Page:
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Michigan's right-to-work bills head to Gov. Snyder
 
Union workers protest outside the Capitol in Lansing, Mich., on Dec. 6.
Union workers protest outside the Capitol in Lansing, Mich., on Dec. 6.
AP Photo/Carlos Osorio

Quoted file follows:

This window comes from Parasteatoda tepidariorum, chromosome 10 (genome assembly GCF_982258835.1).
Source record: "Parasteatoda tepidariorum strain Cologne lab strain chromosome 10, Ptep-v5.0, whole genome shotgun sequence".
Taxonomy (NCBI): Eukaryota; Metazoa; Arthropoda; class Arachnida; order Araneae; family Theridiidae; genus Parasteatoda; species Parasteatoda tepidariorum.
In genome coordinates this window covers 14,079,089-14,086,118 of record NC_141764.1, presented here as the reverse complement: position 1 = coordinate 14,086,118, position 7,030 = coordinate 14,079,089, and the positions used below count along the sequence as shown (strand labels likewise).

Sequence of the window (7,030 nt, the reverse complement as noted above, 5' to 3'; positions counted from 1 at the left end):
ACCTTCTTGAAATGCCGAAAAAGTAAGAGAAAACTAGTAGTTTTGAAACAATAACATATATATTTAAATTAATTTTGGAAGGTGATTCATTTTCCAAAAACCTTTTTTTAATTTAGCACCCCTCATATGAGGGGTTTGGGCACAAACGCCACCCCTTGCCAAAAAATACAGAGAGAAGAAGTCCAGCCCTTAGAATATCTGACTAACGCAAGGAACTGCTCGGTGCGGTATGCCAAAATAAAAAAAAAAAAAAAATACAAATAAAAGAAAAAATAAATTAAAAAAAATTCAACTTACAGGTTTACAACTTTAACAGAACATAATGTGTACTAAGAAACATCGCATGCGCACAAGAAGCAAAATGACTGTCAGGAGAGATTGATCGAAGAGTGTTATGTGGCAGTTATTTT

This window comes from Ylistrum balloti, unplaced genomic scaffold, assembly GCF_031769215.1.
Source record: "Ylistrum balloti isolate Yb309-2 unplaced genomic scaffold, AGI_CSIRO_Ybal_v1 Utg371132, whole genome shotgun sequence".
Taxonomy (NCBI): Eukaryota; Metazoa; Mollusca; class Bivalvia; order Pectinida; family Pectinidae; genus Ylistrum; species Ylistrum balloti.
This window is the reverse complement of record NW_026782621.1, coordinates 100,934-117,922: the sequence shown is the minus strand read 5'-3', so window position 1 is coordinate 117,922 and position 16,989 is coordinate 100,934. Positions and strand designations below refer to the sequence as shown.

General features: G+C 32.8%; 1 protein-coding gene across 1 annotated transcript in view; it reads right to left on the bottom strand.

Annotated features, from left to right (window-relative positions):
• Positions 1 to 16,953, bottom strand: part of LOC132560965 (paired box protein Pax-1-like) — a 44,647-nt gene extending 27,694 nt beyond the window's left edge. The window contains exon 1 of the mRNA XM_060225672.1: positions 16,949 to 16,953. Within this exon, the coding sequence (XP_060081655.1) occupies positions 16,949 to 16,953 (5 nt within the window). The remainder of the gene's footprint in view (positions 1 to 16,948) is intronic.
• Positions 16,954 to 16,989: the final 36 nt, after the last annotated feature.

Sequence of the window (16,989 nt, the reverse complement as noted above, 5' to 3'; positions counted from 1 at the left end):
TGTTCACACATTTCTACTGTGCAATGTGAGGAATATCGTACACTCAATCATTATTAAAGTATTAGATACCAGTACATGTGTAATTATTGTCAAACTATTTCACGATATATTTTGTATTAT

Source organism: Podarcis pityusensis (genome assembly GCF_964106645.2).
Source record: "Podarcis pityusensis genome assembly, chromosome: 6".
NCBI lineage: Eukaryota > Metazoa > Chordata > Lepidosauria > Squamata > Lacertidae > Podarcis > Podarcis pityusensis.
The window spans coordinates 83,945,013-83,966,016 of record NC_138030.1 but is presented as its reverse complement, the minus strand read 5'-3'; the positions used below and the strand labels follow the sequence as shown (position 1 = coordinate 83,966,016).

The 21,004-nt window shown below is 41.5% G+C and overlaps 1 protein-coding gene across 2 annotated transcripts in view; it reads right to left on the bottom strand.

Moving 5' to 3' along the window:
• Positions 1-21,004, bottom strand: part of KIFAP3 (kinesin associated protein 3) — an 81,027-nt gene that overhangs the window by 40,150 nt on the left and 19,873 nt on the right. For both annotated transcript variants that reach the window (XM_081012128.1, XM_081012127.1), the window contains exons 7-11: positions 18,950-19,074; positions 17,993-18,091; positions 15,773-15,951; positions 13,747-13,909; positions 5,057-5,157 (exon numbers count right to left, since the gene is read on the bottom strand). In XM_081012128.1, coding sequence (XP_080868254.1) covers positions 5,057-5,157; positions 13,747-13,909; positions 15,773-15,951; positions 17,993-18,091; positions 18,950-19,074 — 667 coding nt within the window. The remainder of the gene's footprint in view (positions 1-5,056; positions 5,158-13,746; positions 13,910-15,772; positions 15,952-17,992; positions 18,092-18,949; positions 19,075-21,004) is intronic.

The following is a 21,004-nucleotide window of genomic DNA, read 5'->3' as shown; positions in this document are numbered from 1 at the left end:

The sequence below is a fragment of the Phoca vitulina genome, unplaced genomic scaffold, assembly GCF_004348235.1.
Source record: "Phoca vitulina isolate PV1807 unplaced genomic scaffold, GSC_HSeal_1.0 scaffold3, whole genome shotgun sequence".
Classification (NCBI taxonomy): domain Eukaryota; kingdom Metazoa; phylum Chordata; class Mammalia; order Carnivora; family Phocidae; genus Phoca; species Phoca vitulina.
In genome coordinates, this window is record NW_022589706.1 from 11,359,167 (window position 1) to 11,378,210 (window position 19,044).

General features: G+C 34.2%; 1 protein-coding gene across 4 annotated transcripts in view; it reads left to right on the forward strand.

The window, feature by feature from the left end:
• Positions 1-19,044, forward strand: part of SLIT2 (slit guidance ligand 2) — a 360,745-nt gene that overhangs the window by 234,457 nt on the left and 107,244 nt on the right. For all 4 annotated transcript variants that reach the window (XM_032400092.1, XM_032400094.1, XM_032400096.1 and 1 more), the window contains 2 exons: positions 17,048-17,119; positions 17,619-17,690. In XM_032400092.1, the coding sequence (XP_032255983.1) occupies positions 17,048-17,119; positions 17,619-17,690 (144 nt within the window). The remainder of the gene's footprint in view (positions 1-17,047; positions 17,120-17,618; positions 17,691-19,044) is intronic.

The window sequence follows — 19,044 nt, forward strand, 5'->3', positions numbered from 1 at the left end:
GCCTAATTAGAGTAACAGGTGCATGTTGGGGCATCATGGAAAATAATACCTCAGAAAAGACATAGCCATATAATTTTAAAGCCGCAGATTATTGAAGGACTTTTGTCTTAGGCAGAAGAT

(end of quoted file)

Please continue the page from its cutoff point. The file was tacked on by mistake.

On Tuesday, the Michigan legislature gave final approval to controversial "right-to-work" bills prohibiting unions from compelling workers to become members and pay dues. The passing of the two bills — one dealing with public-sector employees, the other with government workers — is deemed by some as "a devastating and once unthinkable defeat for organized labor in a state considered a cradle of the movement." Thousands of protesters had gathered to oppose the measure, but lawmakers were ultimately not swayed. Gov. Rick Snyder (R) is expected to sign the bills into law as early as Wednesday. The measures will make Michigan the 24th state with right-to-work laws. Supporters say the laws give workers more choice and boosts economic growth, but critics say the real intent is to weaken organized labor by bleeding unions of money needed to bargain effectively with management.

 

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